Date: Tue, 14 Oct 2003 17:35:14 -0700
Reply-To: Dale McLerran <stringplayer_2@YAHOO.COM>
Sender: "SAS(r) Discussion" <SAS-L@LISTSERV.UGA.EDU>
From: Dale McLerran <stringplayer_2@YAHOO.COM>
Subject: Re: Negative Binomial Functions
Content-Type: text/plain; charset=us-ascii
I don't think there is a logical way to connect the two
parameterizations. In one parameterizations, we have a
sequence of Bernoulli trials with constant probability of
success and we count the number of failures before the kth
success. Another parameterization proposes that there is
a Poisson response with subject specific mean following a
gamma distribution. For the Poisson distribution, we are
counting the number of objects over a fixed period of time.
Assuming that the Poisson response is a limiting form of
a binomial distribution, then we have a count of successes
in an infinite number of Bernoulli trials with subject
specific Bernoulli trial success probability.
These are just two of the ways in which the N.B. distribution
can arise. There are quite a few other ways. But the above
two illustrate situations in which we have two integer
valued parameters and one real valued parameter (failures,
successes, Bernoulli trial success probability) and also
a situation in which we have only one integer valued
parameter and two real valued parameters (object count,
mean for i-th subject, variance of the mean under a gamma
I don't have time for any more right now. The density functions
can, of course, be written in mathematically similar ways which
is why they are both N.B.
--- "David L. Cassell" <cassell.david@EPAMAIL.EPA.GOV> wrote:
> Bruce Bradbury <BruceBrad@INAME.COM> wrote:
> > SAS has a function which returns the probability that a negative
> > binomial random variable X takes the value m (m integer >= 0).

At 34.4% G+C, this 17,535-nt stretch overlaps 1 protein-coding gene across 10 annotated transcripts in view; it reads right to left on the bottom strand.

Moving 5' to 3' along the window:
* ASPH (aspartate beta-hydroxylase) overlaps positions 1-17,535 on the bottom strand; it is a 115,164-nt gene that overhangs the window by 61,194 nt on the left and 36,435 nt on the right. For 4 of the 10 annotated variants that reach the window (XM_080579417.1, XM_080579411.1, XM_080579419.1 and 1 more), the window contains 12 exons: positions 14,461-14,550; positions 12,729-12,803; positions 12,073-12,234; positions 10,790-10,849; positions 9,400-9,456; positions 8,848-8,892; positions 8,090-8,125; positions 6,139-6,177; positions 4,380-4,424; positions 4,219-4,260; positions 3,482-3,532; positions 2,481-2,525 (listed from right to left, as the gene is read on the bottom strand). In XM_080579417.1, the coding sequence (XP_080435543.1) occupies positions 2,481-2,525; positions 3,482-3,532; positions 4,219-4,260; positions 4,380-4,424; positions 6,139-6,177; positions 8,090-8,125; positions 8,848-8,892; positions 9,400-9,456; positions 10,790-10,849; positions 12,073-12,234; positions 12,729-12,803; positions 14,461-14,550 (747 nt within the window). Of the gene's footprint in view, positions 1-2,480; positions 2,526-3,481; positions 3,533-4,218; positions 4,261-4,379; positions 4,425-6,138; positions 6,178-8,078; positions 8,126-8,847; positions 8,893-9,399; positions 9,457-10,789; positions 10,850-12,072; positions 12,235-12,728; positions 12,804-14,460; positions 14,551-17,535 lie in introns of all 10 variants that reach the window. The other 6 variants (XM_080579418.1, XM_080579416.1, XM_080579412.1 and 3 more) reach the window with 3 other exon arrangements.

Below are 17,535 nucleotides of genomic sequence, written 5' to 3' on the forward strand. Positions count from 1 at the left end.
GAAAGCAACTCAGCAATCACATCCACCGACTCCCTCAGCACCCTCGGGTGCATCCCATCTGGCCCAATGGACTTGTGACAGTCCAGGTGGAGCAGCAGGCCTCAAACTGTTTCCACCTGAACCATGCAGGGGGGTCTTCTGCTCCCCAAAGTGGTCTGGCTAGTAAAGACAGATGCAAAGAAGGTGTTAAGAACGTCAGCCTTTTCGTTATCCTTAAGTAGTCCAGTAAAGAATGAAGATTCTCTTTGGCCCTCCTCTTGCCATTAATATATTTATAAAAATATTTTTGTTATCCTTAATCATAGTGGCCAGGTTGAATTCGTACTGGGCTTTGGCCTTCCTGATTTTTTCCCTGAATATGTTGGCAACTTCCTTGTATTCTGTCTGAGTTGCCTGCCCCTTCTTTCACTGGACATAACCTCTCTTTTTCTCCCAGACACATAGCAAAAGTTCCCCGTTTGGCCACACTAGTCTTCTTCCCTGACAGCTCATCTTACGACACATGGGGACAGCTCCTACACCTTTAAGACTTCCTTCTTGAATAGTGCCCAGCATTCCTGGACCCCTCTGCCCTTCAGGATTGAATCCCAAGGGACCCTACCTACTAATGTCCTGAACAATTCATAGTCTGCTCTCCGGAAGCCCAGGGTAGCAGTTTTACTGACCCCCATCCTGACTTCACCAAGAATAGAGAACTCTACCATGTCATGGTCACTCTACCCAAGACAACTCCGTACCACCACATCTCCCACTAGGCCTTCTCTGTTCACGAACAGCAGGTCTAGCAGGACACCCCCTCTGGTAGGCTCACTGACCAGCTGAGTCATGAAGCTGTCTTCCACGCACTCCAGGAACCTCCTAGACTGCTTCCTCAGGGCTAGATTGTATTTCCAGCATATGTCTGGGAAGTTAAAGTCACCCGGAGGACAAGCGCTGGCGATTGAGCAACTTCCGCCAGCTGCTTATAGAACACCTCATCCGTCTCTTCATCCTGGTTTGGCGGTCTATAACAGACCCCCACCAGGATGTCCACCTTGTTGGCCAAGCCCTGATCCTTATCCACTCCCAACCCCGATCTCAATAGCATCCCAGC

> > This is given by pdf('negb',m,p,n) where 0<=p<=1 and n is an
> > In the literature (eg Winkelman, 1997, Econometric analysis of
> > data) I have found an alternative description of the negative
> > function. In this case P(X=m) = f(m,alpha,theta)
> > where alpha and theta are both real positive parameters.
> > Is this the same function? The algebriac expression is quite
> > different, and the SAS formulation (which also appears often in the
> > literature) restricts one of the parameters to be an integer.
> > For my purposes I would prefer to work with the continuous
> > version. Is there a simple mapping between the two
> > Any pointers appreciated.
> This one caught my eye. I couldn't see a logical way to map the two
> parameterizations, since the negative binomial pdf is dealing with
> n successes in m independent trials, each with probability p. The
> for the pdf seems to have three independent variables.
> I checked. Winkelman 1997 (and Winkelman 1994, etc.) use a 'negative
> binomial regression function' which is *not* the same thing as the
> of the negative binomial. They do have negative binomial
> under the hood, though...
> So tell me (by writing back to SAS-L, please): how do you envision
> the negative binomial with two continuous parameters, instead of 1
> continuous in [0,1] and two positive integers? If your goal is to
> use Winkelman's structure, then you can look at PROC NLMIXED and go
> from there.
> David Cassell, CSC
> Senior computing specialist
> mathematical statistician
Fred Hutchinson Cancer Research Center
Ph: (206) 667-2926
Fax: (206) 667-5977
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